If he truly believes what he said, then he should be charging every single officer-involved homicide, and letting juries decide. But instead, he looks at the evidence, and he has decided that that legal defense is valid, and not brought charges. I think that's an easier way to sort of see the comparison, and the hypocrisy.
TJ Donovan also said that he would not have refiled these charges at all if Gov. Phil Scott hadn't stepped in, and sent a letter asking him to look at these cases. As attorney general, he does have general criminal jurisdiction within the state. It's not unprecedented for the AG to reexamine cases like this.
I wonder why you specifically take issue with him, saying that he was “trampling on your discretion” here, something else that you tweeted after you heard the interview.
I do think it's unprecedented. I haven't been doing this all that long, but I can't recall a time where an attorney general has overruled, essentially, the independent decision of an elected prosecutor.
For us to have prosecuted a case, and actually litigated the case through the court system, and then made a determination to dismiss the case, and then have the attorney general come in and overrule that and refile and start over … I do think is quite unprecedented.
And again, for the attorney general to do so at the request of a governor who is not a prosecutor, is not a lawyer, and make that decision without any additional evidence is, in my opinion, unprecedented and trampling on prosecutorial discretion, which is the cornerstone to our system.
One of the things that we focused on when I spoke with the attorney general was one of these three murder, or attempted murder, cases that dealt with Louis Fortier. He said it may be reasonable for someone to think that Louis Fortier suffers from mental illness, but he still allegedly killed [Richard Medina] in cold blood. And if he's not brought to trial to let a jury determine whether a prison sentence is appropriate, then justice is not being served for the victim's family.
What would you say to somebody who agrees with the attorney general, that having Fortier be treated at the state psychiatric hospital denies justice that perhaps the victim's family members may have been seeking?
I think that that is something that the community — and, really, our nation — struggle with all the time, is thinking that justice means jail.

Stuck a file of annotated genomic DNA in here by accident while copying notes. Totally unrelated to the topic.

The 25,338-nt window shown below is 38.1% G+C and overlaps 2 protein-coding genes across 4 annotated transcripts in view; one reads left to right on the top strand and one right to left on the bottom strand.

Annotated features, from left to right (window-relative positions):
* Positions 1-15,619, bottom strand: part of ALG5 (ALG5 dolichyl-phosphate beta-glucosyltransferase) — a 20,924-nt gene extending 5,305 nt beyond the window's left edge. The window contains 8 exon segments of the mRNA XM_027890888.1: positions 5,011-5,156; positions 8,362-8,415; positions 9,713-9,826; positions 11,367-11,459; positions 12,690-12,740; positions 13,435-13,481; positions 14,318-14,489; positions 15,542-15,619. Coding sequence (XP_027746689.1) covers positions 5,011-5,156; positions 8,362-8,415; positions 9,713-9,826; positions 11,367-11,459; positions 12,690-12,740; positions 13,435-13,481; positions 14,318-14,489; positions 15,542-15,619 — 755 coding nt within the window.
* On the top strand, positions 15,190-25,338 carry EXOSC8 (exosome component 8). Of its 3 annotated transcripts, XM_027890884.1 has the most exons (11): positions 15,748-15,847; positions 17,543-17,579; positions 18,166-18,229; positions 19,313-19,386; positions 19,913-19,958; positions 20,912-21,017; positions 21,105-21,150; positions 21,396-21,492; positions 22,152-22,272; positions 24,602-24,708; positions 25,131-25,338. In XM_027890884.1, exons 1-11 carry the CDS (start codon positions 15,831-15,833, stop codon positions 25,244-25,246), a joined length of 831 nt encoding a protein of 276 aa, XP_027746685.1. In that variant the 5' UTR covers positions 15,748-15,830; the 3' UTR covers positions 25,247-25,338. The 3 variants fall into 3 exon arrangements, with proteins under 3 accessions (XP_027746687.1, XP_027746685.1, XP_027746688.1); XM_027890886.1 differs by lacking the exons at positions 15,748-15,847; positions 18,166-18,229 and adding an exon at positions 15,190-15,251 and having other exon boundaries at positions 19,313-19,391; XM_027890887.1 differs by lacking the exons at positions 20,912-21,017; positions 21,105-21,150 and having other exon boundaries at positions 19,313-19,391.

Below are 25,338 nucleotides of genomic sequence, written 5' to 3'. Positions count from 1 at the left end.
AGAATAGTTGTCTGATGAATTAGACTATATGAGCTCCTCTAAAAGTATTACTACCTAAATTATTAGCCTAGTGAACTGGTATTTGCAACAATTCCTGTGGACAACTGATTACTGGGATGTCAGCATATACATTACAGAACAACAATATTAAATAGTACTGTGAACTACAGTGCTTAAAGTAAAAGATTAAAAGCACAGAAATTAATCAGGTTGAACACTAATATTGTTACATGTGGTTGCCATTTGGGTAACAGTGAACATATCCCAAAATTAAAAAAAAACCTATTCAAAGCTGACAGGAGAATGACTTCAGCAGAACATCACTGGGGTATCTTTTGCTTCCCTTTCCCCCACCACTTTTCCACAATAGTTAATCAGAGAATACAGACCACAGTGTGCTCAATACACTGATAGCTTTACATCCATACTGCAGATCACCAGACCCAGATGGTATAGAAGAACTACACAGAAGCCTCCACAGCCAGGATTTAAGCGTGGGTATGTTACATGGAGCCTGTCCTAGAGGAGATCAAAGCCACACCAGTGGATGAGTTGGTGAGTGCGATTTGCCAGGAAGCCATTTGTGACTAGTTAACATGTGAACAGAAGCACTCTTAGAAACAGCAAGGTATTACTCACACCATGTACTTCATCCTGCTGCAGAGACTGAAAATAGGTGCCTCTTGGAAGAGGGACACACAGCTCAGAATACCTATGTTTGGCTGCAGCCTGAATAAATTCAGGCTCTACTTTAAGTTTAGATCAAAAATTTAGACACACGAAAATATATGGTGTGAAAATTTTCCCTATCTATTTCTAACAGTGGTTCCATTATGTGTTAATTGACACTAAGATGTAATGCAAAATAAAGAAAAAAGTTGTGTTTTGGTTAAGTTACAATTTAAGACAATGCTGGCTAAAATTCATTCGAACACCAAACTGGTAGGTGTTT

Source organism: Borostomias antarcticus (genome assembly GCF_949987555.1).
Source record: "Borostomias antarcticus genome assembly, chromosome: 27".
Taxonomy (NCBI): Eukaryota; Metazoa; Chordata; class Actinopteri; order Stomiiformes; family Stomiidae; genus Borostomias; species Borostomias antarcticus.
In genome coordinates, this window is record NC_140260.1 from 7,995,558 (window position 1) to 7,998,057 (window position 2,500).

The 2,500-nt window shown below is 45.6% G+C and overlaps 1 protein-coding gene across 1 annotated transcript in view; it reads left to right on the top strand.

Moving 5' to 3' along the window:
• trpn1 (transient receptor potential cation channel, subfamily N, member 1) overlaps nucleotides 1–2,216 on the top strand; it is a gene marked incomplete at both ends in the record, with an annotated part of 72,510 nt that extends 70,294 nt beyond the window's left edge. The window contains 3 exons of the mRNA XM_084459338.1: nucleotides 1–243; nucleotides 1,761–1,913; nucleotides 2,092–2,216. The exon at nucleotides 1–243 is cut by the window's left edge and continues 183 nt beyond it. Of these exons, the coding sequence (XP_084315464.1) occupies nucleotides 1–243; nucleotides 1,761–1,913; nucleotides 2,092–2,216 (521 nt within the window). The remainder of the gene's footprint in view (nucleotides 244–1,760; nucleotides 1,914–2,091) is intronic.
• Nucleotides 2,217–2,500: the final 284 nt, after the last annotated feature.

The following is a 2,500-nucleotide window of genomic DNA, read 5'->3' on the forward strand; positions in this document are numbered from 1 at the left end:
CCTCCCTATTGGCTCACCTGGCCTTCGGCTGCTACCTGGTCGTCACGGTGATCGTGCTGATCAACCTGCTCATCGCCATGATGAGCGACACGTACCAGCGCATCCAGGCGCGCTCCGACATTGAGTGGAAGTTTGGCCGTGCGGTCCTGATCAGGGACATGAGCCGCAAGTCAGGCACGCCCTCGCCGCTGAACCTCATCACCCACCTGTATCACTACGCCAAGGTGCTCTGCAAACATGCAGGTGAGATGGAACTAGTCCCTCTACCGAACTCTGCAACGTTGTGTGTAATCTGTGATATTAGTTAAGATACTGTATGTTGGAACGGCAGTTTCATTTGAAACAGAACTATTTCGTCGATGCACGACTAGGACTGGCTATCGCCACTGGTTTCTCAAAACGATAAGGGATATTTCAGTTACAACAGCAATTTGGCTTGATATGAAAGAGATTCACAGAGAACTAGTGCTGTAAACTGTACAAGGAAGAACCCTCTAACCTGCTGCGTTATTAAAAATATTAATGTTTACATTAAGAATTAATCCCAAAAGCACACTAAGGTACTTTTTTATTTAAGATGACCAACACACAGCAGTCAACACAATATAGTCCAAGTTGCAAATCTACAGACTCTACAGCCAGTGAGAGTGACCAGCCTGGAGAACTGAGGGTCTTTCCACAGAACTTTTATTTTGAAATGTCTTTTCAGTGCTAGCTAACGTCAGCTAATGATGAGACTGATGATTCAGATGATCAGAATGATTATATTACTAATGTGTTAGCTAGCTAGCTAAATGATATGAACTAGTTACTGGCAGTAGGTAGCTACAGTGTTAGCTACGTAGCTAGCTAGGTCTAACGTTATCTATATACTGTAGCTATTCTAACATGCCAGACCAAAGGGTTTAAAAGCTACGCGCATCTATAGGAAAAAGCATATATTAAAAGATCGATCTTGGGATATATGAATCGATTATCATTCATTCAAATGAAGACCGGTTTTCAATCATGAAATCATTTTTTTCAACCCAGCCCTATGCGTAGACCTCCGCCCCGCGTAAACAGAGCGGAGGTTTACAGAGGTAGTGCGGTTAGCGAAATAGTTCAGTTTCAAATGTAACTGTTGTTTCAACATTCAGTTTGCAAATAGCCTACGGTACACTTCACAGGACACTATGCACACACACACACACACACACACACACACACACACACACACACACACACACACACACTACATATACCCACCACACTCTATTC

I don't want to speak on behalf of the family of Richard Medina. But from my conversations with them, that just wasn't their focus. Most victims just want to know what happened, and why it happened and how you're going to make sure it doesn't happen again.
You know, the facts of all three of these cases are horrific. And, yes, victims do have a right to go through the system. But that happened. The victims in these cases, and their families, went through the system. And they don't have a legal right in the outcome of a particular case.
And when we, as prosecutors, are presented with valid legal defenses, our ethical obligations as officers of the court trump that. And that's a really unfortunate reality, but that's his reason for doing this, in my opinion. In his eyes, the only way for someone to account for this is for them to go to jail. And, you know, that says more about our system and our AG's view of the system than anything else.
There’s also the matter of public safety, because in the interview, the AG indicated that Louis Fortier could be released from the psychiatric hospital as early as November. Now, this is something that Fortier’s attorney [David Sleigh] said was not at all under serious consideration, even if it's technically true. What is your understanding of the chances that Louis Fortier could be released from the psychiatric hospital with no subsequent supervision or safeguards?
That's absolutely inaccurate and disingenuous.
I don't have access, of course, to his care, but the Department of Mental Health cannot release somebody into the community if they find that they are at risk of harm to themselves or others. And I am not aware of any plan to have released Mr. Fortier any time soon.
The AG said that [his state custody] is on a 90-day rolling schedule, that's inaccurate. They are on a one-year rolling renewal. And so Mr. Fortier's just happens to be in November. At that time, they are essentially renewed for another year of hospitalization. And that happens every year.
For the attorney general to sort of fearmonger into this idea that [Fortier] might be released in November is just wrong. It's wrong, and it's not based on any information that he might have.
We've closed our comments. Read about ways to get in touch here.